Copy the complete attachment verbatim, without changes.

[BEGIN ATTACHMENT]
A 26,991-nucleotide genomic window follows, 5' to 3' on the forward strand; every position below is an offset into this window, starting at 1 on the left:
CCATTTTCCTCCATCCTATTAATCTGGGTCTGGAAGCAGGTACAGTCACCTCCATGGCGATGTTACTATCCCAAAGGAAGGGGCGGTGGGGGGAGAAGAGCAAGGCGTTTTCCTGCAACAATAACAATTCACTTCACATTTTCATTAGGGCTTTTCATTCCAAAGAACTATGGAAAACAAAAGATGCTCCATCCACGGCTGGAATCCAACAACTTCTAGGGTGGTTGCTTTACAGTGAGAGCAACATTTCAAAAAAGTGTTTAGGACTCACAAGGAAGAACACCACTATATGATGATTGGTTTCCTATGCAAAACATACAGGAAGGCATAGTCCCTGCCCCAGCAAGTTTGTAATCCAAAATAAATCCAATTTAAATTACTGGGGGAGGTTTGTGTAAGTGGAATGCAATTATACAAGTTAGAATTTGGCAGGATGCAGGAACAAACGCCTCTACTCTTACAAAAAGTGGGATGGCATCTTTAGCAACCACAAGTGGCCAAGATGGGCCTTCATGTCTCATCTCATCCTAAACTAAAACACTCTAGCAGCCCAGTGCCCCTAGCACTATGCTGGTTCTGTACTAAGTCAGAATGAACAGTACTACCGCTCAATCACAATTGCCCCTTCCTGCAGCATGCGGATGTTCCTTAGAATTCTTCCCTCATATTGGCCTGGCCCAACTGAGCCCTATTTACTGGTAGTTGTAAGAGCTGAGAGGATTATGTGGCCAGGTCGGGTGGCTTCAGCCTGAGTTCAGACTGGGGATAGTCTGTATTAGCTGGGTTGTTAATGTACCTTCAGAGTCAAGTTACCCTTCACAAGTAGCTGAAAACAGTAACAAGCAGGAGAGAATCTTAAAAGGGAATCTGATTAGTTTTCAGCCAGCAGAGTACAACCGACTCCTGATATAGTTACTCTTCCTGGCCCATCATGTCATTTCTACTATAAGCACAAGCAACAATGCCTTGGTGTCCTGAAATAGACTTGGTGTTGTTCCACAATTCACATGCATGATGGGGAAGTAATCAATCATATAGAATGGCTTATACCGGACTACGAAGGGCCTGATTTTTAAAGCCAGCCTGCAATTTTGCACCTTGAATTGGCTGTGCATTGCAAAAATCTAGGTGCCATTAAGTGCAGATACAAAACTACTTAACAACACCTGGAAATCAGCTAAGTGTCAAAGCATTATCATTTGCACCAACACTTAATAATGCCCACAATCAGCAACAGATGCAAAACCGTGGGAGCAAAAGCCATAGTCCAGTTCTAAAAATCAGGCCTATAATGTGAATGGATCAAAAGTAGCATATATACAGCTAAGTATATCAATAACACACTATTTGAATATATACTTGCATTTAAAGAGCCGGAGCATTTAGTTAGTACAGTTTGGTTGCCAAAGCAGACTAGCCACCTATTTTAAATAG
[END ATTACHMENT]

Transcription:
A 26,991-nucleotide genomic window follows, 5' to 3' on the forward strand; every position below is an offset into this window, starting at 1 on the left:
CCATTTTCCTCCATCCTATTAATCTGGGTCTGGAAGCAGGTACAGTCACCTCCATGGCGATGTTACTATCCCAAAGGAAGGGGCGGTGGGGGGAGAAGAGCAAGGCGTTTTCCTGCAACAATAACAATTCACTTCACATTTTCATTAGGGCTTTTCATTCCAAAGAACTATGGAAAACAAAAGATGCTCCATCCACGGCTGGAATCCAACAACTTCTAGGGTGGTTGCTTTACAGTGAGAGCAACATTTCAAAAAAGTGTTTAGGACTCACAAGGAAGAACACCACTATATGATGATTGGTTTCCTATGCAAAACATACAGGAAGGCATAGTCCCTGCCCCAGCAAGTTTGTAATCCAAAATAAATCCAATTTAAATTACTGGGGGAGGTTTGTGTAAGTGGAATGCAATTATACAAGTTAGAATTTGGCAGGATGCAGGAACAAACGCCTCTACTCTTACAAAAAGTGGGATGGCATCTTTAGCAACCACAAGTGGCCAAGATGGGCCTTCATGTCTCATCTCATCCTAAACTAAAACACTCTAGCAGCCCAGTGCCCCTAGCACTATGCTGGTTCTGTACTAAGTCAGAATGAACAGTACTACCGCTCAATCACAATTGCCCCTTCCTGCAGCATGCGGATGTTCCTTAGAATTCTTCCCTCATATTGGCCTGGCCCAACTGAGCCCTATTTACTGGTAGTTGTAAGAGCTGAGAGGATTATGTGGCCAGGTCGGGTGGCTTCAGCCTGAGTTCAGACTGGGGATAGTCTGTATTAGCTGGGTTGTTAATGTACCTTCAGAGTCAAGTTACCCTTCACAAGTAGCTGAAAACAGTAACAAGCAGGAGAGAATCTTAAAAGGGAATCTGATTAGTTTTCAGCCAGCAGAGTACAACCGACTCCTGATATAGTTACTCTTCCTGGCCCATCATGTCATTTCTACTATAAGCACAAGCAACAATGCCTTGGTGTCCTGAAATAGACTTGGTGTTGTTCCACAATTCACATGCATGATGGGGAAGTAATCAATCATATAGAATGGCTTATACCGGACTACGAAGGGCCTGATTTTTAAAGCCAGCCTGCAATTTTGCACCTTGAATTGGCTGTGCATTGCAAAAATCTAGGTGCCATTAAGTGCAGATACAAAACTACTTAACAACACCTGGAAATCAGCTAAGTGTCAAAGCATTATCATTTGCACCAACACTTAATAATGCCCACAATCAGCAACAGATGCAAAACCGTGGGAGCAAAAGCCATAGTCCAGTTCTAAAAATCAGGCCTATAATGTGAATGGATCAAAAGTAGCATATATACAGCTAAGTATATCAATAACACACTATTTGAATATATACTTGCATTTAAAGAGCCGGAGCATTTAGTTAGTACAGTTTGGTTGCCAAAGCAGACTAGCCACCTATTTTAAATAG